**Part 1**

You sell a product for which monthly demand is Poisson with a mean of 40. The units cost you $1,500 each, and you sell them for $2,800. You can carry inventory from month to month, and estimate your inventory holding cost as $10 per unit left in inventory at the end of a month.

Every time you order, there is a fixed cost of $600, plus the $1,500 per unit cost of the products ordered. Assume that you can order at the end of the day, and the ordered stock arrives at the beginning of the following day.

You want to simulate a 24-month period, at the outset of which you have 70 units in stock. For every unit in stock at the end of this period, you assess a "salvage" credit of $1,500.

You are considering ordering policies of the following form: if the ending
inventory for a given month is less than or equal to some "threshold"
value *R*, immediately order another *Q* units. For simplicity,
assume that these units become available immediately at the beginning of the
next month.

Your boss asks you to evaluate the following possible combinations of *R*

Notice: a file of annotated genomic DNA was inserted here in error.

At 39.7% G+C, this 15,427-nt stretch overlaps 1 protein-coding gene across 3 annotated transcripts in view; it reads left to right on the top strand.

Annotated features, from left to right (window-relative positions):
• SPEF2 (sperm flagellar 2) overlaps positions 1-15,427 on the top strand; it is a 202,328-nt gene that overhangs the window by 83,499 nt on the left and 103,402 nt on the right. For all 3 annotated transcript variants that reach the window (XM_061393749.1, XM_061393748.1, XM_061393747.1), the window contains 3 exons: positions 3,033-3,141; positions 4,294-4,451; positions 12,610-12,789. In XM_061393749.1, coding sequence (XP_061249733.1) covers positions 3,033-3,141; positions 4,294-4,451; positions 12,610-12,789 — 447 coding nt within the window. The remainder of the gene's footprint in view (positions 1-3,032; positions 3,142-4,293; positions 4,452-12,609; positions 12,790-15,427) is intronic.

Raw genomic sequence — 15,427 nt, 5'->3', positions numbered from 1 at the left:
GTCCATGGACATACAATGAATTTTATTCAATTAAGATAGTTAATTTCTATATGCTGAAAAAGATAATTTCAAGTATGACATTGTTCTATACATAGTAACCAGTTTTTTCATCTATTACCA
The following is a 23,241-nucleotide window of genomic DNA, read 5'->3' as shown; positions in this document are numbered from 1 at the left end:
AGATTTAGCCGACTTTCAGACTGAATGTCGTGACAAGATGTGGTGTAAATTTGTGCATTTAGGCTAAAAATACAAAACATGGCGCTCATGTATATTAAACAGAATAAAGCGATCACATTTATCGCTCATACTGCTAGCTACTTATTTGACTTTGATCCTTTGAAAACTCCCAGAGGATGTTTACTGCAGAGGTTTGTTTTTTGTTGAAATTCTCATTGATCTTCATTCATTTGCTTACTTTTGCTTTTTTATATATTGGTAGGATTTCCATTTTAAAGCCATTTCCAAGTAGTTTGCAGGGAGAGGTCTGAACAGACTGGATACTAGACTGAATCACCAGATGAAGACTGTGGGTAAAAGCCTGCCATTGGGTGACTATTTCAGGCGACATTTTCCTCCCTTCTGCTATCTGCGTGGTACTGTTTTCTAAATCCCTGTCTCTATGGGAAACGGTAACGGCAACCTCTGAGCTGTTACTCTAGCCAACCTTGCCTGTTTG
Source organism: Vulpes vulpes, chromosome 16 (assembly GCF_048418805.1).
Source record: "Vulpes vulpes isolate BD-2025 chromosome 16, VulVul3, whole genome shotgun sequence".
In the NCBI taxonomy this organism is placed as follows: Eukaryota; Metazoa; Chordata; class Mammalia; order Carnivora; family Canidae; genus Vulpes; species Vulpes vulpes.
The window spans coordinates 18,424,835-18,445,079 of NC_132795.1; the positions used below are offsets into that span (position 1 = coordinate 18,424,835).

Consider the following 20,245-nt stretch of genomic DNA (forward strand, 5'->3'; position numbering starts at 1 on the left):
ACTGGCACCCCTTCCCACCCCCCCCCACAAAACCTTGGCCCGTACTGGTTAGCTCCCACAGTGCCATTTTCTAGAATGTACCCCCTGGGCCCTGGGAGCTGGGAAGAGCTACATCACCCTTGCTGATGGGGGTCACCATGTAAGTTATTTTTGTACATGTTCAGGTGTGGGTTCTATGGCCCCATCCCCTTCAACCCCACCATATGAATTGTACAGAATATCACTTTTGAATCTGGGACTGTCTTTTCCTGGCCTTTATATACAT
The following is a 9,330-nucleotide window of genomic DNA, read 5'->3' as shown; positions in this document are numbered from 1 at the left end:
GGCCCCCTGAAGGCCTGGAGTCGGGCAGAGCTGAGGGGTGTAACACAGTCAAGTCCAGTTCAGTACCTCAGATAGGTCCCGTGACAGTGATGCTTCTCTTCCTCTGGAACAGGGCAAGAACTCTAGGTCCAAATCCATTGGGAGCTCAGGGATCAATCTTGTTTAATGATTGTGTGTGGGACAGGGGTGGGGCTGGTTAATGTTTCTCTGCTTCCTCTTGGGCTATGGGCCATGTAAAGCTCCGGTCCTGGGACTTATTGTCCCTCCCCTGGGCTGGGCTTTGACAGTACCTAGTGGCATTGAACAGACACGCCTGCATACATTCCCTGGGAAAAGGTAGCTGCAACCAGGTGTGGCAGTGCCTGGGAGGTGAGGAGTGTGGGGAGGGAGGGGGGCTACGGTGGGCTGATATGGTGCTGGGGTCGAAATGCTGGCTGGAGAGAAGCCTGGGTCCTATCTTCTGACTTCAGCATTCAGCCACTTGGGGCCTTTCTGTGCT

and *Q*. Which one seems to yield the highest expected profit over
the 24 month period?

Policy |
R |
Q |

1 | 40 | 75 |

2 | 40 | 80 |

3 | 40 | 85 |

4 | 45 | 75 |

5 | 45 | 80 |

6 | 45 | 85 |

7 | 50 | 75 |

8 | 50 | 80 |

9 | 50 | 85 |

For each policy, you also wish to estimate the probability of having a "stockout"
at some time during the 24 month period. A "stockout" means that
there is insufficient stock to meet customer demand.

**Part 2**

Now, let us consider a more realistic scenario. Instead of orders arriving instantaneously, assume that they take a random amount of time to arrive, according to the following distribution:

Number of Months Until Arrival |
Probability |

1 | 0.10 |

2 | 0.40 |

3 | 0.30 |

4 | 0.20 |

That is, an order has a 10% chance of arriving at the start of the next month, a 40% chance
of arriving the following month, and so forth. We define our "inventory
position" to be the number of units in stock plus those on order. Our
policy now becomes the following: if the inventory position at the end of
the month is at or below *R*, we order *Q* units.

Suppose that we start the 24-month period with 110 units in inventory and none currently on order. Determine which policy appears to be best from among the following:

Policy |
R |
Q |

1 | 115 | 80 |

2 | 115 | 85 |

3 | 115 | 90 |

4 | 120 | 80 |

5 | 120 | 85 |

6 | 120 | 90 |

7 | 125 | 80 |

8 | 125 | 85 |

9 | 125 | 90 |